My question is this: Is there a percentage of max heart rate that cyclists try to maintain when they time trial? I know I can sustain the endurance rate but I don't think I can sustain the 45-60 minutes at tempo that Carmichael is suggesting. What are your thoughts on this?

David Loehrs
Tucson, AZ, USA

Scott Saifer replies:

TT heart rate varies a lot from rider to rider and also with the length of the TT. Assuming we're talking about the common 40 km distance in which many riders struggle to beat an hour, TT heart rate can be anywhere from about 80% to 95% of maximum depending on rider fitness and genetic factors.

TT heart rate should be just near or a bit above ventilatory threshold heart rate, again depending of fitness and motivation. For your purpose, it is safe to assume your TT heart rate is right at ventilatory threshold. The particular threshold I'm talking about here is the heart rate above which you cannot chat, but below which you can. This should also be within a few beats of the heart rate at which you begin to feel a mild burn in your working muscles.

Pro cyclists' training

I am amazed at the fitness levels of professional cyclists. Can you send me a schedule of the kind of training that they do to get themselves into such great shape. What I am interested in is the kind of interval training that they do, the kind of distances they ride and at what speed. Any other training that they do that enables them to get into such superb shape?

I hope this is not asking too much but I really do want to understand what separates a professional from the enthusiastic club rider.

Laurence

Scott Saifer replies:

I happen to know the exact program that Freddie Rodriguez used the year he made the jump from the US Pros to the Euro Pros because my business partner was his coach at the time. I think you'll be surprised.

First, all the off season riding he did was at 70-80% of maximum heart rate, easier if he was tired. He started out with rides of less than one hour in October and added 20 minutes per week until he was doing six hours every day. By the time he finished in February he was doing 25 mph average on flat and rolling courses for six hours, and he was bored and lonely.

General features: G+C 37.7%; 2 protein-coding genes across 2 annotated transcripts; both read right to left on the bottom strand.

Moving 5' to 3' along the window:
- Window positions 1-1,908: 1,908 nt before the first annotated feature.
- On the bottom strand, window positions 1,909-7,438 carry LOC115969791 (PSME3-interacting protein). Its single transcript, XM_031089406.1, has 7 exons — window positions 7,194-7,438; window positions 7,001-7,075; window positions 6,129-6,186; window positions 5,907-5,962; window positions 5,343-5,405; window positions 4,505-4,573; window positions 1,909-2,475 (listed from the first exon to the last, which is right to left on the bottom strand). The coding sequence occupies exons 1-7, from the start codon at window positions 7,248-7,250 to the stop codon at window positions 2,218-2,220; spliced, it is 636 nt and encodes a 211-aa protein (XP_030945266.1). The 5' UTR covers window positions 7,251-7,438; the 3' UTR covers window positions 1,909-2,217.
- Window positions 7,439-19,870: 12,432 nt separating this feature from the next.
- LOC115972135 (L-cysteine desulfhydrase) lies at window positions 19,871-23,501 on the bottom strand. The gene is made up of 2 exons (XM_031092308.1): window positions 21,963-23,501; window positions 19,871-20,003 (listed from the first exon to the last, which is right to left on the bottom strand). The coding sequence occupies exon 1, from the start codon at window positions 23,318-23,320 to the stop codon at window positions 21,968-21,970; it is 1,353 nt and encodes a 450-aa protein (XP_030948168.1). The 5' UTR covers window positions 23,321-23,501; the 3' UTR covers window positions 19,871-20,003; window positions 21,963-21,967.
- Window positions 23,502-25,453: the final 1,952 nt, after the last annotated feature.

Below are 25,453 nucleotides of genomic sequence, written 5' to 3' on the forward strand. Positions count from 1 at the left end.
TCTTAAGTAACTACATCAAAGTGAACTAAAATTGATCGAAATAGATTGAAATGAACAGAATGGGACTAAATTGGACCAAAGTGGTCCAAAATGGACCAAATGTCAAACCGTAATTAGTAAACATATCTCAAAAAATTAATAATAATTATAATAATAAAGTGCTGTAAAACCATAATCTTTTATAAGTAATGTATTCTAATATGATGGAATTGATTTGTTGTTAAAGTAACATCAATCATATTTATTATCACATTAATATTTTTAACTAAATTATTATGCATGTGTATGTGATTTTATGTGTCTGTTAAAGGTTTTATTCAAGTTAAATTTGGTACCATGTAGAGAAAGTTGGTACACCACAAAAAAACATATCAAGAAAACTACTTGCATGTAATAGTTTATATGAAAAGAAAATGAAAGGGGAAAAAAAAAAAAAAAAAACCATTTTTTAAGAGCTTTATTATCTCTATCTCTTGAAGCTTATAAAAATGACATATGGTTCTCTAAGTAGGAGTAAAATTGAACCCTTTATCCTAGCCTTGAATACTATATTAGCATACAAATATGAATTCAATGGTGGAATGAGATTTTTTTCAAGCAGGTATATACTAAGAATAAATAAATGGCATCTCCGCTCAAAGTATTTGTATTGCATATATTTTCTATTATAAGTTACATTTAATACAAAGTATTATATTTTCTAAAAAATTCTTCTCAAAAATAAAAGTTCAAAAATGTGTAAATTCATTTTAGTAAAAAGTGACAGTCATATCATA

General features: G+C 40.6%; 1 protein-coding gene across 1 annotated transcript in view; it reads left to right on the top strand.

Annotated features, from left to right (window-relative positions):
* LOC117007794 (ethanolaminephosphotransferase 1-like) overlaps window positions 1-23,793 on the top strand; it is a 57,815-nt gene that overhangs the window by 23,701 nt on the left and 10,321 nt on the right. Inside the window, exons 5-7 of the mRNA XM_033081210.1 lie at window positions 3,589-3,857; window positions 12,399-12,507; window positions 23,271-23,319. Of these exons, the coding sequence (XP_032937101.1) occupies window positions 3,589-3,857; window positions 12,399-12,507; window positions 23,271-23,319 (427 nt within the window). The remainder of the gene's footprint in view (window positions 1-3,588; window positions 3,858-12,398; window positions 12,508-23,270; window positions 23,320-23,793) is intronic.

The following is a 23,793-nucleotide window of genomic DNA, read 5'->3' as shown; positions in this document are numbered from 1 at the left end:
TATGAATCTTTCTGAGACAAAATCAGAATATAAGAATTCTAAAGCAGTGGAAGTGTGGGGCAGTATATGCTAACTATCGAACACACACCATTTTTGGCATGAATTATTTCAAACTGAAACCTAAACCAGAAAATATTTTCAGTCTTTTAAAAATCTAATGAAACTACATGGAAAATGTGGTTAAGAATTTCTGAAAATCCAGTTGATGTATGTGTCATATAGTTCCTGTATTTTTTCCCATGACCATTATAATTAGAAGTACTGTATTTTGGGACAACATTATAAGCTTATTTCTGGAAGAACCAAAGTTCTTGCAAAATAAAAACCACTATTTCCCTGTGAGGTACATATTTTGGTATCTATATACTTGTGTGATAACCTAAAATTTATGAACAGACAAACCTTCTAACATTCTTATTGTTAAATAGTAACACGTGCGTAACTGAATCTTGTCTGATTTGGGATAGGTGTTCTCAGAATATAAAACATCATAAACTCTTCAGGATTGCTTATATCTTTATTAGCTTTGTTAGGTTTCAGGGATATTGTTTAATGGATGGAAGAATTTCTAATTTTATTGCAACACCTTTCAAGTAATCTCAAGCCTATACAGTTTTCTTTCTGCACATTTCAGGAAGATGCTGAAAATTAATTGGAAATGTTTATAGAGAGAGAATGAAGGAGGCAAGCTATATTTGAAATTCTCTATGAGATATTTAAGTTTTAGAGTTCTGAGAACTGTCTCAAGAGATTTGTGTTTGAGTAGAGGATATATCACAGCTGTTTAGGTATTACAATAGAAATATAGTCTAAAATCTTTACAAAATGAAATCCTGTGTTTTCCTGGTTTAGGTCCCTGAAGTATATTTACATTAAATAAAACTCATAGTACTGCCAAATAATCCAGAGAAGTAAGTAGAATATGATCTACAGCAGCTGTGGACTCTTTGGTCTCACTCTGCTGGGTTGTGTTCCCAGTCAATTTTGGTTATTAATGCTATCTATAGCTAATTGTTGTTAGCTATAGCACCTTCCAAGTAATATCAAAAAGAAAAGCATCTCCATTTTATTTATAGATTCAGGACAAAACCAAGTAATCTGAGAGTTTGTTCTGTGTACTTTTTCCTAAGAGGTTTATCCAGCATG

His coach let him do exactly one sprint in training before the stage race that catapulted him onto the international stage. That sprint was for confidence, not for physiology. No intervals. No intensity.

Which racing category?

I am 47 years old. Although I have ridden a bike most of my life, I am new to road racing. I was an above average athlete in high school and college, but am an average racer. When I enter races, should I enter as cat 5 or over 40 master? I am a busy physician in real life, so my training time is limited. I'd appreciate any help.

Scott Saifer replies:

In most but probably not all districts the fitness and speed will be higher in the 40+ than in the Cat 5 group. Some of the 40+ riders still ride the 1/2/pro races and do well. When you start out racing, I recommend the easiest category for which you are eligible. If it turns out that you get on the podium routinely in that category, try the next harder available category.

Kelby Bethards adds:

I understand the limits of being a physician on training time. Currently I race the SR cat 3 and the 35+ races. I find this level plenty gratifying and challenging, given that I will have 72 hours at a time on call, then a day or so off.

I believe you are asking which race, SR cat 5 or SR 40+ is best for you. Do 'em both. I'd say, in a nut shell, the SR 5 will be more dangerous, but likely have more riders while the 40+ will have, usually a smaller, more experienced group.

Lowering triglyceride levels

I am a 30 year-old Cat 3 cyclist. 5'11" & 170 lb. I've been riding for 15 years. I recently had a lipid panel completed and my doctor said that my triglyceride levels are elevated to the point where he is concerned about it. My levels were 159 and anything above 143 is considered borderline. (Sorry don't have the units on that)

I have maintained my current weight ± 5lb for the last 10 years. My diet is healthy: I don't drink soda, minimal alcohol, minimal sweets, whole wheat pasta, oatmeal and legumes for my main sources of carbs. Based on the reading I have done, lowering triglycerides begins with lowering carbohydrate intake... but without carbs I can't ride! Am I eating the wrong type of carbs? Please advise!

Matt
Madison, Wisconsin, USA

Pam Hinton replies: